We moved to Germany three years ago for my husband’s job. It was supposed to be a one-year contract, but he has continued to renew it against my wishes. My career has been on hold since our move as I cannot work in Germany. Our visas expire on Dec.31. Our daughter should start first grade in September, but he will not let us come home. I have a job waiting for me in Massachusetts and I refused to re-rent our home which will be vacated in the end of July.
I don’t want to stay in Germany. Six months ago, my husband moved out of our rental home and stopped paying for everything. We got evicted and my parents have been paying for us to stay in a hotel. He withdrew all the money in our joint account and took my name off our joint credit cards. I am beginning to worry he will renew our daughter’s visa but not mine so I will have to leave and he gets custody by default.
I told him we were going home but he threatened to get a court order holding our passports so we cannot leave. Can I get a custody order in Massachusetts and use it to leave?
The better route is to get a lawyer in Germany and an emergency order of custody with permission to return home. Right now, your daughter has been out of Massachusetts more than six months so, unless she is physically back here, no orders will be issued here. Gather as much evidence as you can about the temporary nature of your family’s relocation to Germany including your husband’s initial job contract, any emails or texts between you and your husband where you state you want to go home, the lease for your home in Massachusetts and your job offer letter.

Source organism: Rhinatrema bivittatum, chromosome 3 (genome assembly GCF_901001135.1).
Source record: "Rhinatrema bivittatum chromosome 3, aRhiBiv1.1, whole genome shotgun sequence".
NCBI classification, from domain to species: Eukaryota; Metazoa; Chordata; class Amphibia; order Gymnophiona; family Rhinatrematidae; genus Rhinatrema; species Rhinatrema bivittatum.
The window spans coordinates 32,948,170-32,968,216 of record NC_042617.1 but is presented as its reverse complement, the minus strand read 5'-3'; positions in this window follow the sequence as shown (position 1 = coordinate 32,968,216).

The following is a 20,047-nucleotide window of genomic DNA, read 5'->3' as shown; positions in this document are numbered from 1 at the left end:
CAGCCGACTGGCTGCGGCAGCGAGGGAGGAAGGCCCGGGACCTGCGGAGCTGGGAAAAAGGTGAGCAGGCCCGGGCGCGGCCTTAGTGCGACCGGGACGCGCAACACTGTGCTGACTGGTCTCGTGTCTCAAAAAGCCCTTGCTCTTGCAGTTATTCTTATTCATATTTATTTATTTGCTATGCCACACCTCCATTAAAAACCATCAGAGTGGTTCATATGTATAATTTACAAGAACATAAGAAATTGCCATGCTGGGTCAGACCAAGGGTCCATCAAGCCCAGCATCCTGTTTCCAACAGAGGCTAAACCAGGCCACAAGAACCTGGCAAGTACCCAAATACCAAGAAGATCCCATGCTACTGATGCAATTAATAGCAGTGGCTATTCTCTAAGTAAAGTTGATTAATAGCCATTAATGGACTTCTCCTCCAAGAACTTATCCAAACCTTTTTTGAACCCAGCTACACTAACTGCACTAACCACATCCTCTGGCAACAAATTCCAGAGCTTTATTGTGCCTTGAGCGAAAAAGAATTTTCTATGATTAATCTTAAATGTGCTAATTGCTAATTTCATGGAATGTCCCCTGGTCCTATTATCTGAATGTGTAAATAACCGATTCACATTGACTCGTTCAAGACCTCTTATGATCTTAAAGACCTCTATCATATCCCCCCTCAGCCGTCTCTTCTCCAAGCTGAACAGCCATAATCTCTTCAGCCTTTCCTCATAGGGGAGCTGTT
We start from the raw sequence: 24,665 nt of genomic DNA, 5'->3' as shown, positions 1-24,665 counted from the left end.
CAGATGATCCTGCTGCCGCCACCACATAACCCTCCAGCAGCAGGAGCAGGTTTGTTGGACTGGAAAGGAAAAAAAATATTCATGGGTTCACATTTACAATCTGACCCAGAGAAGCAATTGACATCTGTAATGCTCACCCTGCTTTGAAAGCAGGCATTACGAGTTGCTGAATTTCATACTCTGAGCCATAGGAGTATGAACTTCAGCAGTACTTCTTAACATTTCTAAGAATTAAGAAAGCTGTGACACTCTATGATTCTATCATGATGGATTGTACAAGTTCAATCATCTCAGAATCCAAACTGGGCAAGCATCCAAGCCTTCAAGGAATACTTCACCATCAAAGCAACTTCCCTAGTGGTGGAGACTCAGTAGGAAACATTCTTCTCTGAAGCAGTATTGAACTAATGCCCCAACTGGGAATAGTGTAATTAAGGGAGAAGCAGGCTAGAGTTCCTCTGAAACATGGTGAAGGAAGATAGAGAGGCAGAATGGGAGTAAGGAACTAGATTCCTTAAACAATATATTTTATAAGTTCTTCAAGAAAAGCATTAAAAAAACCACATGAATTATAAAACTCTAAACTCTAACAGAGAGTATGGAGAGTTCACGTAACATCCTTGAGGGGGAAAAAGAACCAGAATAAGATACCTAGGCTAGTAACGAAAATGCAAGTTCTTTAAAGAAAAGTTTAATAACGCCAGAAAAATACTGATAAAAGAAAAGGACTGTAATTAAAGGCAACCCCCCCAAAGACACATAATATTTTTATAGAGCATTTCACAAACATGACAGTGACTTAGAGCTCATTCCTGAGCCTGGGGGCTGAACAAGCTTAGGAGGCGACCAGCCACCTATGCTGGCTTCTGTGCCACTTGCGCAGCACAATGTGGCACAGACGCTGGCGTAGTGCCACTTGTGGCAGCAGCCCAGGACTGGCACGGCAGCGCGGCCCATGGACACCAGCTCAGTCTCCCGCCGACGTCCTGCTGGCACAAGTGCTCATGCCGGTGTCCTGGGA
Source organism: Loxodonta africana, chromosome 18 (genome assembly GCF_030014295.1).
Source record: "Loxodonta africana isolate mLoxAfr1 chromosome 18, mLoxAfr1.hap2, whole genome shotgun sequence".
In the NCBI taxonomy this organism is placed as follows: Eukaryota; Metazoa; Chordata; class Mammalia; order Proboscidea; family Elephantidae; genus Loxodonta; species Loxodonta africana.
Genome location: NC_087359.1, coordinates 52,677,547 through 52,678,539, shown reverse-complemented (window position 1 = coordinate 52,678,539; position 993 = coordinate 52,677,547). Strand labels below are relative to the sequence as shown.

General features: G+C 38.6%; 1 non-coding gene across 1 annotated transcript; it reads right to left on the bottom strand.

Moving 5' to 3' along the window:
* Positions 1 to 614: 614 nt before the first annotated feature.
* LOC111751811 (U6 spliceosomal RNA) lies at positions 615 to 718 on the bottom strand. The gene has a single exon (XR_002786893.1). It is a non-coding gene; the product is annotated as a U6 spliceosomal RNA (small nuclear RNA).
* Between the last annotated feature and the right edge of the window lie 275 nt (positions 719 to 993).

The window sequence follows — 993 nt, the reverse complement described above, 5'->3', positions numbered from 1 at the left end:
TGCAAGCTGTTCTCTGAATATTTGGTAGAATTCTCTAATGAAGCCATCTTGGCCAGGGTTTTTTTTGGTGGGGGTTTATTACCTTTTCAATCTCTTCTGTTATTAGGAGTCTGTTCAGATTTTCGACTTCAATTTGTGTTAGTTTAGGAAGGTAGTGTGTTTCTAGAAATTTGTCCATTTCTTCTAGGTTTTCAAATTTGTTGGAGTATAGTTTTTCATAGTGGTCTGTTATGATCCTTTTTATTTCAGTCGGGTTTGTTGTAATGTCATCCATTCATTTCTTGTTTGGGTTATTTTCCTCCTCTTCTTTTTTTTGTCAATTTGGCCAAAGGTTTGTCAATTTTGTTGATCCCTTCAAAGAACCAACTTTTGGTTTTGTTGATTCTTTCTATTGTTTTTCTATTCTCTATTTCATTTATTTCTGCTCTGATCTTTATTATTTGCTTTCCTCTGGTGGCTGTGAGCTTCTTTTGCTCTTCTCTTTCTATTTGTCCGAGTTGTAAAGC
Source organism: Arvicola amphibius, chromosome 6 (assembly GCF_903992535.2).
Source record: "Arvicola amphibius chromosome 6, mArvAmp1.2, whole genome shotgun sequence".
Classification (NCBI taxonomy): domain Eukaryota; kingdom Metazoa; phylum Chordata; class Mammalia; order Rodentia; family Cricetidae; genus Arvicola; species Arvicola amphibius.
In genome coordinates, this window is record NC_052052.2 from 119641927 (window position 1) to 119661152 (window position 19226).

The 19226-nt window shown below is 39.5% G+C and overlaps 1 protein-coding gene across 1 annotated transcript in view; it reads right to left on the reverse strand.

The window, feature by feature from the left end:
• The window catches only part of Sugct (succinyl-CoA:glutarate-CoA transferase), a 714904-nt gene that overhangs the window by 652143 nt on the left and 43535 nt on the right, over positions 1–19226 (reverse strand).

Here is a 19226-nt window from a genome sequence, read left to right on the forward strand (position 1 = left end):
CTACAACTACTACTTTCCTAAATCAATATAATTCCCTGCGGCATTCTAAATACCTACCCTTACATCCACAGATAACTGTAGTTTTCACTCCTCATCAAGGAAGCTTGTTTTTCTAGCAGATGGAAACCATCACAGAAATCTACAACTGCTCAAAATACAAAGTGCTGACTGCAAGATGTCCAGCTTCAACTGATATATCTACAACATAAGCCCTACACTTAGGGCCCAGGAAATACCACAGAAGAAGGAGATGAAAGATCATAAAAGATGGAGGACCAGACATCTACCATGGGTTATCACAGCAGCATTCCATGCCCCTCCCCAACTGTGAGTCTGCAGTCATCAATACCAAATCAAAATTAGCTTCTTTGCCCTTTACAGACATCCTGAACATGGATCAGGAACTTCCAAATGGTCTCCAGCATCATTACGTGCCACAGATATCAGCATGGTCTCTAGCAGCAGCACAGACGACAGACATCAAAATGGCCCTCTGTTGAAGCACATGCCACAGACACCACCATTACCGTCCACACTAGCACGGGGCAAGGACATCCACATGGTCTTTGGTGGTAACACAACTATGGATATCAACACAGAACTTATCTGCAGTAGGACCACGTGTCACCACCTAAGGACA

Also show the judge whatever evidence you have that your husband abandoned you and your daughter, moved out of the home, allowed you to get evicted, refuses to pay support so that your parents are now paying for you to live in a hotel. While I do not practice in Germany, I cannot imagine you will be ordered to stay.
Then, as soon as you are back in Massachusetts file for an emergency order of custody for your daughter. While she has been out of Massachusetts more than six months, it sounds as though Massachusetts remains her domicile and habitual residence. Argue you need Massachusetts to take emergency jurisdiction because of his actions in Germany.
If you ultimately leave without permission, expect your husband will file a petition alleging you wrongfully removed your daughter from Germany. So, begin to prepare your defense immediately. In addition to the other evidence, get proof you remained registered to vote here, your driver’s license remains here, you continued to file tax returns here, you are still a member of a church, etc.